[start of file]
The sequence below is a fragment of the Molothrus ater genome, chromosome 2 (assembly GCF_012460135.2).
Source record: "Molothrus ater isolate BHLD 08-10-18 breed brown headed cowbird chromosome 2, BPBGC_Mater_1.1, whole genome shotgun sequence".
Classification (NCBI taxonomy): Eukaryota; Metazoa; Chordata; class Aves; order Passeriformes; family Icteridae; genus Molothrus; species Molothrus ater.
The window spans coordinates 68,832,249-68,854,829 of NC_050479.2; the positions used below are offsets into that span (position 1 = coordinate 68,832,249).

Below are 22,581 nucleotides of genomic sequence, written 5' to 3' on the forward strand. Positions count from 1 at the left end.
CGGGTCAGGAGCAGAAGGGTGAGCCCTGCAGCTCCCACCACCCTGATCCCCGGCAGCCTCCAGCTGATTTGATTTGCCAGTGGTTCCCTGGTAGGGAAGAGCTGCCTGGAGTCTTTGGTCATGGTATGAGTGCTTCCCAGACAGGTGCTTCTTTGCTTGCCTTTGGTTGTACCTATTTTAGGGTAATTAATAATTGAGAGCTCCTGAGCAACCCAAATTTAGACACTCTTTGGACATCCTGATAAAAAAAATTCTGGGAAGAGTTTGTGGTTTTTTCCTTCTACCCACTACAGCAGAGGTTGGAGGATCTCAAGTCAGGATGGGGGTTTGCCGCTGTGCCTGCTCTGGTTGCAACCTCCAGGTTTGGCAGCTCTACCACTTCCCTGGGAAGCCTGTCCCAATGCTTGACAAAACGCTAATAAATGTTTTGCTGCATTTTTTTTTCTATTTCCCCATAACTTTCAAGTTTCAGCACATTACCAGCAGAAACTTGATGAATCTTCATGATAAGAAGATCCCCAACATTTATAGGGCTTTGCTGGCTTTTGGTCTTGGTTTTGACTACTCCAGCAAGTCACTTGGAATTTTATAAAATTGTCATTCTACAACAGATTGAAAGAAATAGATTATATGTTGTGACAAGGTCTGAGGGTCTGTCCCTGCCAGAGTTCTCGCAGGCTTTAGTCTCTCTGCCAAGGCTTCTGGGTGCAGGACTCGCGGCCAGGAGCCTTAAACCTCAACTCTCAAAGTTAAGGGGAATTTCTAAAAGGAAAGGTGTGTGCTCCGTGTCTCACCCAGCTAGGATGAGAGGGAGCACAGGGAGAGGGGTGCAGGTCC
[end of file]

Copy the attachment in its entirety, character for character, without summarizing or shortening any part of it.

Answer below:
The sequence below is a fragment of the Molothrus ater genome, chromosome 2 (assembly GCF_012460135.2).
Source record: "Molothrus ater isolate BHLD 08-10-18 breed brown headed cowbird chromosome 2, BPBGC_Mater_1.1, whole genome shotgun sequence".
Classification (NCBI taxonomy): Eukaryota; Metazoa; Chordata; class Aves; order Passeriformes; family Icteridae; genus Molothrus; species Molothrus ater.
The window spans coordinates 68,832,249-68,854,829 of NC_050479.2; the positions used below are offsets into that span (position 1 = coordinate 68,832,249).

Below are 22,581 nucleotides of genomic sequence, written 5' to 3' on the forward strand. Positions count from 1 at the left end.
CGGGTCAGGAGCAGAAGGGTGAGCCCTGCAGCTCCCACCACCCTGATCCCCGGCAGCCTCCAGCTGATTTGATTTGCCAGTGGTTCCCTGGTAGGGAAGAGCTGCCTGGAGTCTTTGGTCATGGTATGAGTGCTTCCCAGACAGGTGCTTCTTTGCTTGCCTTTGGTTGTACCTATTTTAGGGTAATTAATAATTGAGAGCTCCTGAGCAACCCAAATTTAGACACTCTTTGGACATCCTGATAAAAAAAATTCTGGGAAGAGTTTGTGGTTTTTTCCTTCTACCCACTACAGCAGAGGTTGGAGGATCTCAAGTCAGGATGGGGGTTTGCCGCTGTGCCTGCTCTGGTTGCAACCTCCAGGTTTGGCAGCTCTACCACTTCCCTGGGAAGCCTGTCCCAATGCTTGACAAAACGCTAATAAATGTTTTGCTGCATTTTTTTTTCTATTTCCCCATAACTTTCAAGTTTCAGCACATTACCAGCAGAAACTTGATGAATCTTCATGATAAGAAGATCCCCAACATTTATAGGGCTTTGCTGGCTTTTGGTCTTGGTTTTGACTACTCCAGCAAGTCACTTGGAATTTTATAAAATTGTCATTCTACAACAGATTGAAAGAAATAGATTATATGTTGTGACAAGGTCTGAGGGTCTGTCCCTGCCAGAGTTCTCGCAGGCTTTAGTCTCTCTGCCAAGGCTTCTGGGTGCAGGACTCGCGGCCAGGAGCCTTAAACCTCAACTCTCAAAGTTAAGGGGAATTTCTAAAAGGAAAGGTGTGTGCTCCGTGTCTCACCCAGCTAGGATGAGAGGGAGCACAGGGAGAGGGGTGCAGGTCC